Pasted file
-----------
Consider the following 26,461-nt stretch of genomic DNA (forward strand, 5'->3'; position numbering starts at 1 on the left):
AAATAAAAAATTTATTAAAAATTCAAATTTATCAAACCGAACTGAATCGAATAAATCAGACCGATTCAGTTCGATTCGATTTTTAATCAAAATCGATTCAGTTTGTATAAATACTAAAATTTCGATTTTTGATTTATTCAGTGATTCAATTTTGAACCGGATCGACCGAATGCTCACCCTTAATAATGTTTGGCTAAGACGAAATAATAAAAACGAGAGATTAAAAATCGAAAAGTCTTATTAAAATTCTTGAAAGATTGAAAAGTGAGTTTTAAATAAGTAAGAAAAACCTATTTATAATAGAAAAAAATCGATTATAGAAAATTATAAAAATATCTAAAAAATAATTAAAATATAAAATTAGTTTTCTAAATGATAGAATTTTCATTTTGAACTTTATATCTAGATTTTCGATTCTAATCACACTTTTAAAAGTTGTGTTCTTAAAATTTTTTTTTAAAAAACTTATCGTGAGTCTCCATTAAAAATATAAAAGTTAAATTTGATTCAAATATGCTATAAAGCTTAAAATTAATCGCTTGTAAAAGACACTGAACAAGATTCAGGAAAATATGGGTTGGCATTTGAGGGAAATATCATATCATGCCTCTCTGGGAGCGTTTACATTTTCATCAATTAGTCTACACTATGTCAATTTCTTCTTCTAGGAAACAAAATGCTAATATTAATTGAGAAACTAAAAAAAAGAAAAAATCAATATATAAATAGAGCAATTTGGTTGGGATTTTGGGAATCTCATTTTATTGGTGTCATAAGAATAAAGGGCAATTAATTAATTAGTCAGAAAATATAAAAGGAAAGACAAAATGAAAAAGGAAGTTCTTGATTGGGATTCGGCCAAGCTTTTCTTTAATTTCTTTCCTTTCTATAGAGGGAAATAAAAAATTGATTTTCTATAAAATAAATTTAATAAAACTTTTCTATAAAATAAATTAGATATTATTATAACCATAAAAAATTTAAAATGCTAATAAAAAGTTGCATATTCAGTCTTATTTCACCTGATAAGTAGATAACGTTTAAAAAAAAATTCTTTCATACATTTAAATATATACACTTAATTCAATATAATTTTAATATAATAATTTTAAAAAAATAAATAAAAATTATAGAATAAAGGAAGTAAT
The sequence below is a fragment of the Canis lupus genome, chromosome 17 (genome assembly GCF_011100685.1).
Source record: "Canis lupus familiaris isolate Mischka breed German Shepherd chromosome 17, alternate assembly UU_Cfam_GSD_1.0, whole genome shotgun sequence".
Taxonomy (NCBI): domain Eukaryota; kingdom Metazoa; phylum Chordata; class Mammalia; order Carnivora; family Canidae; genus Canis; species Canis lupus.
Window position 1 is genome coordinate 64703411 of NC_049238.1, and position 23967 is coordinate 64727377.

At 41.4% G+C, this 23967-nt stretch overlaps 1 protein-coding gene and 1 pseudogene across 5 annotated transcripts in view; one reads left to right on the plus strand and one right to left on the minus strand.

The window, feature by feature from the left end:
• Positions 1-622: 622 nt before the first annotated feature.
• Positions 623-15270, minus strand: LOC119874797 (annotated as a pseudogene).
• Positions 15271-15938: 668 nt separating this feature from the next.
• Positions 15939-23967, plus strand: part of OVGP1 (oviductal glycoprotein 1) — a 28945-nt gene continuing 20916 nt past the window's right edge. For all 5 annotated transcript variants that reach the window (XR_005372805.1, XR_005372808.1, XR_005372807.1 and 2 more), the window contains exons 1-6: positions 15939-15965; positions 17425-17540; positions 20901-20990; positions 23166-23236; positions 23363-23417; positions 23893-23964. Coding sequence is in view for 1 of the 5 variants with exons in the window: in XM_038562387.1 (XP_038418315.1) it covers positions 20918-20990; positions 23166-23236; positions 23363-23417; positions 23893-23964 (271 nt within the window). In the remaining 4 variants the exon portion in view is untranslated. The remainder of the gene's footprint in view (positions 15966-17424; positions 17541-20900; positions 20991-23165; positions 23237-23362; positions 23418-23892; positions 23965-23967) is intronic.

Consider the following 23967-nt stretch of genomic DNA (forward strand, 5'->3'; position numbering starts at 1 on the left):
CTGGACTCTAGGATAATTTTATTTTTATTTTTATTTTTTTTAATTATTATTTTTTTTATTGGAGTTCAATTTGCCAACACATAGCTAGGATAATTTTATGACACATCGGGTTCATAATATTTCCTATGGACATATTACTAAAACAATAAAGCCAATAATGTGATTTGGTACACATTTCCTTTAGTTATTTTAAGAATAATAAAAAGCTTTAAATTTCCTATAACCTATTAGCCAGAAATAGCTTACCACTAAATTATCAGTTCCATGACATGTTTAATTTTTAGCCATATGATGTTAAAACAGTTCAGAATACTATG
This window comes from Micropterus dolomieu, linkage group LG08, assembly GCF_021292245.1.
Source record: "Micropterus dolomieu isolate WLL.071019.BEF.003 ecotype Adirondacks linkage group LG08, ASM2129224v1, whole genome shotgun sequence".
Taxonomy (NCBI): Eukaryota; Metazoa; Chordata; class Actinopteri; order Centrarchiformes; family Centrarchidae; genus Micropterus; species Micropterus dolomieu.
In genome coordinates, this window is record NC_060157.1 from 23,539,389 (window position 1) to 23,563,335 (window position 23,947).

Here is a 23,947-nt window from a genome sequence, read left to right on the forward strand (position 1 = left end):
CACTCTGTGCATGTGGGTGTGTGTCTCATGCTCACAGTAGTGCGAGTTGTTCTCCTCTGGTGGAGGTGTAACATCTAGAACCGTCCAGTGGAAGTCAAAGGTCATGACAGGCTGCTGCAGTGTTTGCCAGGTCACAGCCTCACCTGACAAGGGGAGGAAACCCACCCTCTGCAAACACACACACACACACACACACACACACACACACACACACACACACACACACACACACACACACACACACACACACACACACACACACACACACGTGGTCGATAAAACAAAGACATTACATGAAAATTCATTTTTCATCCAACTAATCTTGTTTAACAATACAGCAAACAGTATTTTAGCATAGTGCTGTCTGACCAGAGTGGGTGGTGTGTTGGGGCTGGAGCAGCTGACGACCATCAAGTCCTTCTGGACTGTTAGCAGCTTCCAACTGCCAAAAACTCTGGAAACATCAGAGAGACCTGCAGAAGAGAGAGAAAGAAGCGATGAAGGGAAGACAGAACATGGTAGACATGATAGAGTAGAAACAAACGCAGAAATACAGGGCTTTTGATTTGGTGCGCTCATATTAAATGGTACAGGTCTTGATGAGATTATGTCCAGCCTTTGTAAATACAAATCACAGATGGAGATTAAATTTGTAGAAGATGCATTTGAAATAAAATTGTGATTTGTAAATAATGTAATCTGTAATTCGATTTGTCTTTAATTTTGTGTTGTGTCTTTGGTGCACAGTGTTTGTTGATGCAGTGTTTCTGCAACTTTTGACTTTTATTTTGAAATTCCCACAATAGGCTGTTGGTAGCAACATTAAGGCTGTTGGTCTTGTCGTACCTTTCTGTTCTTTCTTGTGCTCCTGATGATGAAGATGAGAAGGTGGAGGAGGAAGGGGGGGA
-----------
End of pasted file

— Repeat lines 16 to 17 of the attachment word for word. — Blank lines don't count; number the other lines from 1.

Source record: "Micropterus dolomieu isolate WLL.071019.BEF.003 ecotype Adirondacks linkage group LG08, ASM2129224v1, whole genome shotgun sequence".
Taxonomy (NCBI): Eukaryota; Metazoa; Chordata; class Actinopteri; order Centrarchiformes; family Centrarchidae; genus Micropterus; species Micropterus dolomieu.